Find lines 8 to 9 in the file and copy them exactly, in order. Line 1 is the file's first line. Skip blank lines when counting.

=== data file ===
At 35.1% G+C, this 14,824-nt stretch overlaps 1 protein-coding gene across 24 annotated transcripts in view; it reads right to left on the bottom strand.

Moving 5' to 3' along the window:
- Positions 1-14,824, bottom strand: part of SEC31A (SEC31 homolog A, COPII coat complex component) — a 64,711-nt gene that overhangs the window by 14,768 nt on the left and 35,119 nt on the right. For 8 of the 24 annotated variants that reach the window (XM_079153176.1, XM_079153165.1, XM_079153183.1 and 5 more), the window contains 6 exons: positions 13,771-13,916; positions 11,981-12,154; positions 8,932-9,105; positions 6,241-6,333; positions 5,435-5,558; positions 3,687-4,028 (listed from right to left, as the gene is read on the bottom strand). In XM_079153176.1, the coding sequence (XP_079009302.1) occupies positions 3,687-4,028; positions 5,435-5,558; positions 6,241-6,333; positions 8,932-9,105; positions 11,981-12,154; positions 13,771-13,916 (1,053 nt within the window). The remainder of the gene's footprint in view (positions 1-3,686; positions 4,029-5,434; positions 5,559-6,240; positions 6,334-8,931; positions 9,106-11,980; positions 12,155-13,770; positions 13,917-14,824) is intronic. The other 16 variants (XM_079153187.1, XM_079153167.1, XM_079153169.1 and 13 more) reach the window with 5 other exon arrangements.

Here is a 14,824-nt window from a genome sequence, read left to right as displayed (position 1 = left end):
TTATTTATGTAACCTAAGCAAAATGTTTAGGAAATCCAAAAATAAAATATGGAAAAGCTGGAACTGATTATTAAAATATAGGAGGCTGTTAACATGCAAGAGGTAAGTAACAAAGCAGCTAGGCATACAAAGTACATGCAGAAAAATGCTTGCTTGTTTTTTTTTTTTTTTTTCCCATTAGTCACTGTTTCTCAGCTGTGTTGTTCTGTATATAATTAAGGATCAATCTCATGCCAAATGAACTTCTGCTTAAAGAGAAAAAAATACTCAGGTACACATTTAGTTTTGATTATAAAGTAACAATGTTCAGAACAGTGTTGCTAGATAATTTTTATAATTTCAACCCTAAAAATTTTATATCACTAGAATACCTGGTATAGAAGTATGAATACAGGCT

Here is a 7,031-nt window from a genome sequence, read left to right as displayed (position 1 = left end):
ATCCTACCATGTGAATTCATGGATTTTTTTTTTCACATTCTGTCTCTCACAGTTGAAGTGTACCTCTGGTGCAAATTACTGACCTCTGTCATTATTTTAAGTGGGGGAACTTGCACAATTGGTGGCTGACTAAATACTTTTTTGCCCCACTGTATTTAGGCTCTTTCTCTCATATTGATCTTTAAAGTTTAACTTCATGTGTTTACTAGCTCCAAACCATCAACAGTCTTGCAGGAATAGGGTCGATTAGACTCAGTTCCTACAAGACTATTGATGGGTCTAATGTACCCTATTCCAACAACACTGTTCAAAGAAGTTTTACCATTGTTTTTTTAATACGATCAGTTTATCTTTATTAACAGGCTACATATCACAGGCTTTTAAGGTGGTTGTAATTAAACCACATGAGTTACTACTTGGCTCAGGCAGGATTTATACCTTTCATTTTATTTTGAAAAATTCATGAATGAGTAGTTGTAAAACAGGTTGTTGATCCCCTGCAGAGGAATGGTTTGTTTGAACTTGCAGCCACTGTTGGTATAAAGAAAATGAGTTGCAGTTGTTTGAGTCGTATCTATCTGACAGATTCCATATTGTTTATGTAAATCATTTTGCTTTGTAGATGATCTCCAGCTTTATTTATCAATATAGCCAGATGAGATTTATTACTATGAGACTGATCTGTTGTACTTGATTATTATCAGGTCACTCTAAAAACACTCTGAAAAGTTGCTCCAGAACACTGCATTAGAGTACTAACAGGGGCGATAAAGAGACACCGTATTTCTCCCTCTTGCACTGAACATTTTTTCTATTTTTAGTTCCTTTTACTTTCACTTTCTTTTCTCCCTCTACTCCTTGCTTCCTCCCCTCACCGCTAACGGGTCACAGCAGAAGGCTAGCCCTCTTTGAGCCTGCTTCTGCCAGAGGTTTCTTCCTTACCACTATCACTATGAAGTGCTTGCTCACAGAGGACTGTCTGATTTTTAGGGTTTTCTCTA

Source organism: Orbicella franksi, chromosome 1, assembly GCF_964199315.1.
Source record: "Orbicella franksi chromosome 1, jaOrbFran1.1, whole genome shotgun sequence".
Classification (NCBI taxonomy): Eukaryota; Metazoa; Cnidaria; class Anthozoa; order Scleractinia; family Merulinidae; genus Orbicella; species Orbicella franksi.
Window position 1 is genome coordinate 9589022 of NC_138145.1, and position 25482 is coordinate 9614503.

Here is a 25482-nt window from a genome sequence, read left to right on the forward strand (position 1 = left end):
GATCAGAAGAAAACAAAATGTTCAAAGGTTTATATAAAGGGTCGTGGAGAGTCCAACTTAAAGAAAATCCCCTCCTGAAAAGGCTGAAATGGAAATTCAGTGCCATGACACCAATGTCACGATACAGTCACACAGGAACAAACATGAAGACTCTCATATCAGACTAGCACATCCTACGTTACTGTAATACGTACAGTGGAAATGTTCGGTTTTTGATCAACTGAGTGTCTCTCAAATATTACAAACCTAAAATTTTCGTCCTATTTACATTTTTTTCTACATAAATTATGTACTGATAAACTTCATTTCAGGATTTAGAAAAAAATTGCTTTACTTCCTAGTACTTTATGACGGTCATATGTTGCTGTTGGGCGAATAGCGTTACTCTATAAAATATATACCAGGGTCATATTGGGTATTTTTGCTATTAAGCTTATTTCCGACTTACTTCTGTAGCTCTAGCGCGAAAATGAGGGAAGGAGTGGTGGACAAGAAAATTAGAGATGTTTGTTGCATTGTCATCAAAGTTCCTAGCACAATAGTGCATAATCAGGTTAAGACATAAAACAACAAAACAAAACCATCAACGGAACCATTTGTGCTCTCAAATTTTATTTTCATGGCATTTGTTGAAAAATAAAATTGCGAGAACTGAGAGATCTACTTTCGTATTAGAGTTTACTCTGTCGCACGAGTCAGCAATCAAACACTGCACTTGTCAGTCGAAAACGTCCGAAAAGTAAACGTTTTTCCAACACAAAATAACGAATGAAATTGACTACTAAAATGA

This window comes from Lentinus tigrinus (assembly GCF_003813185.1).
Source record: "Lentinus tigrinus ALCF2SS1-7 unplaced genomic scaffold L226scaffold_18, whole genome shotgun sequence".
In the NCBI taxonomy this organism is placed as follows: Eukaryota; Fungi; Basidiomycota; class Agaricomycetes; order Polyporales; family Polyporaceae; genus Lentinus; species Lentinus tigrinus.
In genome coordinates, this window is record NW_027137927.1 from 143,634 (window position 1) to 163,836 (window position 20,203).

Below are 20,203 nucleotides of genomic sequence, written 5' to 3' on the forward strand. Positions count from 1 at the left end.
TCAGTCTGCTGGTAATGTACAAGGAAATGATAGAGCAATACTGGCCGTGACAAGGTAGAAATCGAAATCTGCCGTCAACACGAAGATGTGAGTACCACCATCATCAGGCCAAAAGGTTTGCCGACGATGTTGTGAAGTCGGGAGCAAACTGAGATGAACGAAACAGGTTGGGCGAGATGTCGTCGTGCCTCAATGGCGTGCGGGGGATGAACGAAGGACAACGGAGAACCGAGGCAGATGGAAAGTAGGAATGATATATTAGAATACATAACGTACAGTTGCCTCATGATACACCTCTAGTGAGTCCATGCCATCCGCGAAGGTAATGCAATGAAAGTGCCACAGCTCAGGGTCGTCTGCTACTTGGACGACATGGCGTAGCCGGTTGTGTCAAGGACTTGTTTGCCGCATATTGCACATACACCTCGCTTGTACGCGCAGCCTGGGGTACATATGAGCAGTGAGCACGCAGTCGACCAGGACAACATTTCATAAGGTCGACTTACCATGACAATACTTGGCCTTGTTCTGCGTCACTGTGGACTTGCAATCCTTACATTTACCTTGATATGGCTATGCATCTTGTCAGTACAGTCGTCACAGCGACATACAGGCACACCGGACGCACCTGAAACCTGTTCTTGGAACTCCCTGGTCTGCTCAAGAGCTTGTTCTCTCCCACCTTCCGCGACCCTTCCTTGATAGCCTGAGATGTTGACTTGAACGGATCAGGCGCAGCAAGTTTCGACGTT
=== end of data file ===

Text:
Source organism: Orbicella franksi, chromosome 1, assembly GCF_964199315.1.
Source record: "Orbicella franksi chromosome 1, jaOrbFran1.1, whole genome shotgun sequence".